Health Library Explorer
A B C D E F G H I J K L M N O P Q R S T U V W X Y Z A-Z Listings Contact Us
A B C D E F G H I J K L M N O P Q R S T U V W X Y Z
Click a letter to see a list of conditions beginning with that letter.
Click 'Topic Index' to return to the index for the current topic.
Click 'Library Index' to return to the listing of all topics.

Glutamic Acid 

Other name(s):

a-aminoglutaric acid, glutamate

Reported uses

Glutamic acid is an amino acid used to form proteins. In the body it turns into glutamate. This is a chemical that helps nerve cells in the brain send and receive information from other cells. It may be involved in learning and memory. It may help people with t hypochlorhydria (low stomach acid) or achlorhydria (no stomach acid).

Unsubstantiated claims

There may be benefits that have not yet been proven through research.

Glutamic acid may:

  • Treat personality and childhood behavioral issues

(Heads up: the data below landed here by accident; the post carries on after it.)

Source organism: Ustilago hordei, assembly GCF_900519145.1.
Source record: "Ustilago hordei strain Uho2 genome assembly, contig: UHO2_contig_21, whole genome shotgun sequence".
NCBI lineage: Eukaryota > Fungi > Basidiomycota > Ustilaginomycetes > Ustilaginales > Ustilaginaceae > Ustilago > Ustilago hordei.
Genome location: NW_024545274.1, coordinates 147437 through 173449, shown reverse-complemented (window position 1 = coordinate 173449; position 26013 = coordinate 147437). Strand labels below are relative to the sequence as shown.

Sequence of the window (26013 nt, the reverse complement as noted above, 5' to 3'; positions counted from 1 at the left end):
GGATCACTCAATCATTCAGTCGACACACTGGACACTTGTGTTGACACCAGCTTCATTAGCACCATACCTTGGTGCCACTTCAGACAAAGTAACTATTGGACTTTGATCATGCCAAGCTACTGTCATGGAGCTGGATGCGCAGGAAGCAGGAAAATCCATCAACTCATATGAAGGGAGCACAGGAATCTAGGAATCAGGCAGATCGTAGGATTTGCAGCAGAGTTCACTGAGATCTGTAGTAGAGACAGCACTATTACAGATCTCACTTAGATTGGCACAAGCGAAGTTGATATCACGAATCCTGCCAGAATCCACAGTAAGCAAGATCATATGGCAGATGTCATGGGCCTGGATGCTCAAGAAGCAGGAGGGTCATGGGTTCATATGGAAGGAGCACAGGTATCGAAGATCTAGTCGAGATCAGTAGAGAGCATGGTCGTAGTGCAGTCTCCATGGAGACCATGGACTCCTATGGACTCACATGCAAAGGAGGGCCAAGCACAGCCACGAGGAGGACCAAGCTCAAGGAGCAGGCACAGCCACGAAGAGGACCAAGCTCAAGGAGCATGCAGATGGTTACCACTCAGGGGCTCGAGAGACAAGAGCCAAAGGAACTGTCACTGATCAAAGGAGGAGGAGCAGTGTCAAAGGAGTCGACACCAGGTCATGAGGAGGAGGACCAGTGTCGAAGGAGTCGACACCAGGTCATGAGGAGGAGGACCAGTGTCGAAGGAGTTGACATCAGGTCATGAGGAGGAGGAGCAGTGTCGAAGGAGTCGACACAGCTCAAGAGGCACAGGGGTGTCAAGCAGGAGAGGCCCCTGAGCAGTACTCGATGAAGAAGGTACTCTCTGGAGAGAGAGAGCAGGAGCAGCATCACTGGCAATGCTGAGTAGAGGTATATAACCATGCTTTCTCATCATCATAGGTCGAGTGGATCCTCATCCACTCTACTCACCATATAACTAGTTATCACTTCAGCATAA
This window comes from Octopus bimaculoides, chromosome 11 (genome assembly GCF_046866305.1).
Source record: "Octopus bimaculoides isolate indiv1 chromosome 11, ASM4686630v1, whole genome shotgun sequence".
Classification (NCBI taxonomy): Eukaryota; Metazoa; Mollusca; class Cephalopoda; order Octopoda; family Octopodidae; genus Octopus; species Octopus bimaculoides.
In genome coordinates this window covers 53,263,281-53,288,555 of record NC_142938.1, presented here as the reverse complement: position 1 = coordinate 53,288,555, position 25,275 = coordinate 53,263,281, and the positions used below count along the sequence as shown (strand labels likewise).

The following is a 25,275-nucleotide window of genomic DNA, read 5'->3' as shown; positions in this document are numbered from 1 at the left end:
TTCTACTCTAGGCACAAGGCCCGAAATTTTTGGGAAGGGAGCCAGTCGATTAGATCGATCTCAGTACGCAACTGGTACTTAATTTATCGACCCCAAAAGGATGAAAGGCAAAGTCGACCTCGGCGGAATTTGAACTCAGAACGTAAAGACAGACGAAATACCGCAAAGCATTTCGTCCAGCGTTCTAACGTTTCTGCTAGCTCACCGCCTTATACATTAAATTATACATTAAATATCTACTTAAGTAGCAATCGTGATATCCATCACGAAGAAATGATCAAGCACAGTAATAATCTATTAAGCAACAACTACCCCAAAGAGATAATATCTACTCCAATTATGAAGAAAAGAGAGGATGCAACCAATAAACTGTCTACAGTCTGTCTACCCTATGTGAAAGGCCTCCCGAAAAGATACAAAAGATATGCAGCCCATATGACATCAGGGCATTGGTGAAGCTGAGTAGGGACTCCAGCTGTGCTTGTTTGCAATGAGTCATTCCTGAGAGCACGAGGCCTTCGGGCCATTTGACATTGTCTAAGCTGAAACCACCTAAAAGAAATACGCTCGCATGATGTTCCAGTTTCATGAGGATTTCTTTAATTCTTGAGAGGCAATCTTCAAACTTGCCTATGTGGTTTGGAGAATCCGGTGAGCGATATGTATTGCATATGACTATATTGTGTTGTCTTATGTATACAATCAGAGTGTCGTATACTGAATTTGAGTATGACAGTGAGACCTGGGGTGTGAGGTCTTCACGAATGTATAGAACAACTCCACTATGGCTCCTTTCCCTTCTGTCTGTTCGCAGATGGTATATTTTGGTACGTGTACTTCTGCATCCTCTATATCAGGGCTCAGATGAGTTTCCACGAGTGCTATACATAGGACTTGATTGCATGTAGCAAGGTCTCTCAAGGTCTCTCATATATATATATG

• Help treat epilepsy and muscular dystrophy

  • Treat intellectual disorders

  • Treat low blood sugar (hypoglycemia) in people with diabetes

  • Prevent nerve damage in people having chemotherapy

Recommended intake

Amino acids (AAs) are available as single AAs or in AA combinations. They also come as part of multi-vitamins, proteins, and food supplements. The forms include tablets, fluids, and powders.

By eating enough protein in your diet, you get all of the amino acids you need.

There are no conditions that increase the need for glutamic acid.

Side effects, toxicity, and interactions

Using a single amino acid supplement may lead to negative nitrogen balance. This can lessen how well your metabolism works. It can make your kidneys work harder. In children, single amino acid supplements may cause growth problems.

You should not take high doses of single amino acids for long periods of time.

Women who are pregnant or breastfeeding shouldn’t use glutamic acid supplements.

Do not take glutamic acid supplements if you:

  • Are pregnant or breastfeeding

  • Have maple syrup urine disease (MSUD)

  • Have cystinuria

If you take too much glutamic acid, you may get systemic acidosis.

Online Medical Reviewer: Cynthia Godsey
Online Medical Reviewer: Diane Horowitz MD
Online Medical Reviewer: Rita Sather RN
Date Last Reviewed: 3/1/2019
Powered by StayWell
About StayWell | StayWell Disclaimer